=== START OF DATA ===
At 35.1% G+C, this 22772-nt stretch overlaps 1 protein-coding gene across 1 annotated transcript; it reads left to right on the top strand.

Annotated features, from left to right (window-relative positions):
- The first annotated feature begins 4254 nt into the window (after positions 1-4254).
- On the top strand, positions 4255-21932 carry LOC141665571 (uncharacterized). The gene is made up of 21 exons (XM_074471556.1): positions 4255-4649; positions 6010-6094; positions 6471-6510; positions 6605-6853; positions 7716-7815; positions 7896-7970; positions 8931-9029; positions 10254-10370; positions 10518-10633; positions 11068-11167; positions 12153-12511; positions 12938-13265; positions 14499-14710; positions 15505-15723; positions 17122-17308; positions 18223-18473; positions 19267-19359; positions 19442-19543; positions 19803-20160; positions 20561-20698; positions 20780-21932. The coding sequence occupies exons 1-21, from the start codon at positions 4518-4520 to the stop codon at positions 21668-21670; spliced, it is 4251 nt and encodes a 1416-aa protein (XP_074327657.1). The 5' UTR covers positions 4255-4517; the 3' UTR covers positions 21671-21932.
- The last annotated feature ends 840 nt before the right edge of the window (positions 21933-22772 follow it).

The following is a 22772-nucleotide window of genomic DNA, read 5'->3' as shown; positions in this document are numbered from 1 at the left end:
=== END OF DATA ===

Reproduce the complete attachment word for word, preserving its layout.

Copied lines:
At 35.1% G+C, this 22772-nt stretch overlaps 1 protein-coding gene across 1 annotated transcript; it reads left to right on the top strand.

Annotated features, from left to right (window-relative positions):
- The first annotated feature begins 4254 nt into the window (after positions 1-4254).
- On the top strand, positions 4255-21932 carry LOC141665571 (uncharacterized). The gene is made up of 21 exons (XM_074471556.1): positions 4255-4649; positions 6010-6094; positions 6471-6510; positions 6605-6853; positions 7716-7815; positions 7896-7970; positions 8931-9029; positions 10254-10370; positions 10518-10633; positions 11068-11167; positions 12153-12511; positions 12938-13265; positions 14499-14710; positions 15505-15723; positions 17122-17308; positions 18223-18473; positions 19267-19359; positions 19442-19543; positions 19803-20160; positions 20561-20698; positions 20780-21932. The coding sequence occupies exons 1-21, from the start codon at positions 4518-4520 to the stop codon at positions 21668-21670; spliced, it is 4251 nt and encodes a 1416-aa protein (XP_074327657.1). The 5' UTR covers positions 4255-4517; the 3' UTR covers positions 21671-21932.
- The last annotated feature ends 840 nt before the right edge of the window (positions 21933-22772 follow it).

The following is a 22772-nucleotide window of genomic DNA, read 5'->3' as shown; positions in this document are numbered from 1 at the left end: